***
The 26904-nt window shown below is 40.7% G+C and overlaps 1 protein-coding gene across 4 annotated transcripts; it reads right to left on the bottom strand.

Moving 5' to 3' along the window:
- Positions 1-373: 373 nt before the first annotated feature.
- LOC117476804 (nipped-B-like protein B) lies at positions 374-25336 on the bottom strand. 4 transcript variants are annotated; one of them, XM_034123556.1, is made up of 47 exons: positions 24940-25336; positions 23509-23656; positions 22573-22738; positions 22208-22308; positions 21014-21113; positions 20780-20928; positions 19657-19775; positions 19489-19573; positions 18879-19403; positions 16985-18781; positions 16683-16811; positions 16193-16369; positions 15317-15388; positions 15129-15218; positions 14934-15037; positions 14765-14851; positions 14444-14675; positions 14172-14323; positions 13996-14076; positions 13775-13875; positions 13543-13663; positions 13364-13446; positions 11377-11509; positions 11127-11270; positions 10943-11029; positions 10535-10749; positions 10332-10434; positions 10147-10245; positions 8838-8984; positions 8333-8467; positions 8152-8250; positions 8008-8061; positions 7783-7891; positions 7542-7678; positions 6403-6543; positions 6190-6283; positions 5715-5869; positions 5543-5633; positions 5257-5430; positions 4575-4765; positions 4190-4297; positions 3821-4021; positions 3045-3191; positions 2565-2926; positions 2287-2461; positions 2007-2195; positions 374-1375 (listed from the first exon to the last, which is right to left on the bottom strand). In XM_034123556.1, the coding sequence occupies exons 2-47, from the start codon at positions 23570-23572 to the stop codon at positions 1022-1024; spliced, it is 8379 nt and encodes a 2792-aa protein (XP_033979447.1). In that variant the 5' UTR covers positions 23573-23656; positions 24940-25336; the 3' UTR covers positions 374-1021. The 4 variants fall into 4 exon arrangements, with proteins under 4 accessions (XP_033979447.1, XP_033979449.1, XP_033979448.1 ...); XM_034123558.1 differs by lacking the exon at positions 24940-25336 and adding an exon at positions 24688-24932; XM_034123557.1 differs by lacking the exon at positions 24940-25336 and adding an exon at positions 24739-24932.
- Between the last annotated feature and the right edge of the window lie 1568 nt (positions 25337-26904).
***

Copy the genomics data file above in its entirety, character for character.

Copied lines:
The 26904-nt window shown below is 40.7% G+C and overlaps 1 protein-coding gene across 4 annotated transcripts; it reads right to left on the bottom strand.

Moving 5' to 3' along the window:
- Positions 1-373: 373 nt before the first annotated feature.
- LOC117476804 (nipped-B-like protein B) lies at positions 374-25336 on the bottom strand. 4 transcript variants are annotated; one of them, XM_034123556.1, is made up of 47 exons: positions 24940-25336; positions 23509-23656; positions 22573-22738; positions 22208-22308; positions 21014-21113; positions 20780-20928; positions 19657-19775; positions 19489-19573; positions 18879-19403; positions 16985-18781; positions 16683-16811; positions 16193-16369; positions 15317-15388; positions 15129-15218; positions 14934-15037; positions 14765-14851; positions 14444-14675; positions 14172-14323; positions 13996-14076; positions 13775-13875; positions 13543-13663; positions 13364-13446; positions 11377-11509; positions 11127-11270; positions 10943-11029; positions 10535-10749; positions 10332-10434; positions 10147-10245; positions 8838-8984; positions 8333-8467; positions 8152-8250; positions 8008-8061; positions 7783-7891; positions 7542-7678; positions 6403-6543; positions 6190-6283; positions 5715-5869; positions 5543-5633; positions 5257-5430; positions 4575-4765; positions 4190-4297; positions 3821-4021; positions 3045-3191; positions 2565-2926; positions 2287-2461; positions 2007-2195; positions 374-1375 (listed from the first exon to the last, which is right to left on the bottom strand). In XM_034123556.1, the coding sequence occupies exons 2-47, from the start codon at positions 23570-23572 to the stop codon at positions 1022-1024; spliced, it is 8379 nt and encodes a 2792-aa protein (XP_033979447.1). In that variant the 5' UTR covers positions 23573-23656; positions 24940-25336; the 3' UTR covers positions 374-1021. The 4 variants fall into 4 exon arrangements, with proteins under 4 accessions (XP_033979447.1, XP_033979449.1, XP_033979448.1 ...); XM_034123558.1 differs by lacking the exon at positions 24940-25336 and adding an exon at positions 24688-24932; XM_034123557.1 differs by lacking the exon at positions 24940-25336 and adding an exon at positions 24739-24932.
- Between the last annotated feature and the right edge of the window lie 1568 nt (positions 25337-26904).